Alchemy, an ancient science

(how alchemists changed matter into useful applications)

alchemist (s) (noun), alchemists (pl)

Alchemists were often dismissed as charlatans and eccentrics during their lifetimes.

For some people, the word alchemy evokes images of crazed sorcerers in a laboratory trying to turn base metals into gold and silver. Yet this ancient science, which was based on the theory and the practice of transforming matter, had many useful applications.

Rooted in Hellenistic Egypt, alchemy reached a peak of popularity in 17th-century Europe, where it had a profound influence on Baroque glass-makers.

Alchemy was not just about magic, deception, and fraud. As a precursor to modern chemistry, it actually laid the foundation for the material sciences.

Glass is a good medium with which to explore the impact of alchemy, because its raw materials; sand and ash, are transformed into something completely new when mixed together.

This phenomenon specifically relates to the alchemical notion of mutation, the idea that it is possible to change any substance into something else.

Through innovative experiments, alchemists tried to explain natural phenomena, particularly the generation and growth of natural resources, while investigating the technology of materials; such as, glass, metal, ceramics, and their components.

Some alchemists became glass makers themselves. These interactions led to the discovery in the 1670s of crystal in England, where the glass was combined with lead for stability, and central Europe, where either lime or chalk was used as a stabilizing agent.

—Compiled from excerpts of
"Turning lead to crystal and sand to gold ruby glass" by Dana Micucci;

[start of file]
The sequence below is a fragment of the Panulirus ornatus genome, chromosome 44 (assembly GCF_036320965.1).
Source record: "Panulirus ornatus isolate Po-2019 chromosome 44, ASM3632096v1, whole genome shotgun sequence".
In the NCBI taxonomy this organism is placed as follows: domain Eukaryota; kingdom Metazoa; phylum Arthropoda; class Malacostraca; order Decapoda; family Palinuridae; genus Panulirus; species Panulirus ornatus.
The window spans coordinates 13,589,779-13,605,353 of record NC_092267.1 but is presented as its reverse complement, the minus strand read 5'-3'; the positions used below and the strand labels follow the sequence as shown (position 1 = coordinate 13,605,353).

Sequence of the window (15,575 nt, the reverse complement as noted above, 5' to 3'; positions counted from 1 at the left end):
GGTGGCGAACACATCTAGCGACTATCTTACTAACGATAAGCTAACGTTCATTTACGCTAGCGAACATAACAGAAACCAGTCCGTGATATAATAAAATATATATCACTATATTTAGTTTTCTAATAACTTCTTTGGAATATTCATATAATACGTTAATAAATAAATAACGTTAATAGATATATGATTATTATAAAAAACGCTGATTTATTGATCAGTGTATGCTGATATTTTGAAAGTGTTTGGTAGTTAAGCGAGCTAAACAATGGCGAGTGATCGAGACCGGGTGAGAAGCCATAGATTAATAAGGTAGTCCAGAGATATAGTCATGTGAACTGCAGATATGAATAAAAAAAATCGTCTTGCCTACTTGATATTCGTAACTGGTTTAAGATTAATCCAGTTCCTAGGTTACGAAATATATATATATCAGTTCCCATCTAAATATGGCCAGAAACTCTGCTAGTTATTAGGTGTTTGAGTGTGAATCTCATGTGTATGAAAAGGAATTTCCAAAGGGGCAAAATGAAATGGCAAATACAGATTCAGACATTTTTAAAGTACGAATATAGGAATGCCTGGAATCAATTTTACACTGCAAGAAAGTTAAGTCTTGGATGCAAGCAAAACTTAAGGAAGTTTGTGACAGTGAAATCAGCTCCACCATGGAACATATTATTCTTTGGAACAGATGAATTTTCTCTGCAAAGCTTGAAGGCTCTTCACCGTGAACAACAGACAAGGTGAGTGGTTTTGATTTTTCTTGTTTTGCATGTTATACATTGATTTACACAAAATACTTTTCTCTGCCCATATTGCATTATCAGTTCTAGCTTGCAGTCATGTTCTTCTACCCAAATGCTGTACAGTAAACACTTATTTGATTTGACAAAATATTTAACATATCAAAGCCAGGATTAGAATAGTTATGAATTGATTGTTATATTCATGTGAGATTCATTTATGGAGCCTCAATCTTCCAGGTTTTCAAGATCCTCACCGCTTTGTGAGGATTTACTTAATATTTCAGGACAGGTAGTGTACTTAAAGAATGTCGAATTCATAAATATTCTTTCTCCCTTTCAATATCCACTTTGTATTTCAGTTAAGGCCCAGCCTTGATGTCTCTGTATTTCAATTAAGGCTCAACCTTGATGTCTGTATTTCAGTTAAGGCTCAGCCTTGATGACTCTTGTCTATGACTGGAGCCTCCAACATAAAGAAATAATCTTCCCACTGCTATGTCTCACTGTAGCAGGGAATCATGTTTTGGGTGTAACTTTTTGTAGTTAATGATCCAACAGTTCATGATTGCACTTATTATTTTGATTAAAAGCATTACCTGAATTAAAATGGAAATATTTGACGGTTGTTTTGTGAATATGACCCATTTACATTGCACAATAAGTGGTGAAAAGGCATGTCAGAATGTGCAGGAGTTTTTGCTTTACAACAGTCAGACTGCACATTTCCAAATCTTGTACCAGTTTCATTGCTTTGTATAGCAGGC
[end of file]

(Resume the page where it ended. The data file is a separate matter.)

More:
Corning, New York; as seen in the International Herald Tribune;
April 19-20, 2008; page 17.

Also see the "ndex of additional Scientific and Technological Topics.

alchemy (s) (noun), alchemies (pl)
A set of mystical beliefs based on the idea that ordinary matter can be perfected.

In the Middle Ages this became a semi-scientific discipline concerned; for example, with attempts to turn various metals into gold.

Relating to, or characteristic of, a style of composition that flourished in Europe from about 1600 to 1750, marked by expressive dissonance and elaborate ornamentation.
1. Minimum numbers of substances required to specify completely the composition of all phases of a chemical system.
2. Significant parts of larger units.
1. A homogenous solid formed by a repeating, three-dimensional pattern of atoms, ions, or molecules and having fixed distances between constituent parts.
2. A mineral, especially a transparent form of quartz, having a crystalline structure, often characterized by external planar faces.
1. To cause to believe what is not true; to mislead.
2. A stratagem; a trick.
Calling to mind by naming, citing, or suggesting.
fraud (s) (noun), frauds (pl)
1. A deception deliberately practiced in order to secure an unfair or an unlawful gain: The city officials were citing inadequate measures to fight money-laundering, vote-buying, fraud, etc.
2. Someone who assumes a false pose; an impostor: The phone call from a man who claimed to be a police officer turned out to be a fraud who wanted to gain access to the elderly couple's apartment in order to rob them of their jewelry and cash.
Hellenistic Egypt
The zenith of Greek influence in Egypt from 323 B.C. to about 146 B.C. (or arguably as late as 30 B.C.).
1. The force or impetus transmitted by a collision.
2. The effect or impression of one thing on another thing.
1. A power affecting a person, thing, or course of events, especially one that operates without any direct or apparent effort.
2. Power to sway or to affect someone based on prestige, wealth, ability, or position.
3. To produce an effect on by imperceptible or intangible means; to sway.
That which is introduced by something new.
material sciences
An interdisciplinary field involving the properties of matter and its applications to various areas of science, technology, and engineering.
1. A physical substance that occupies space, possesses mass, and is ultimately convertible to energy.

Matter can be a gas, liquid, or solid.

2. The substance of the universe; made up of atomic particles, atoms, and molecules.

Matter exists in four familiar states: solid, liquid, gas, and plasma (gas consisting of electrons and ions).

Something, such as an intermediate course of action, that occupies a position or represents a condition midway between extremes.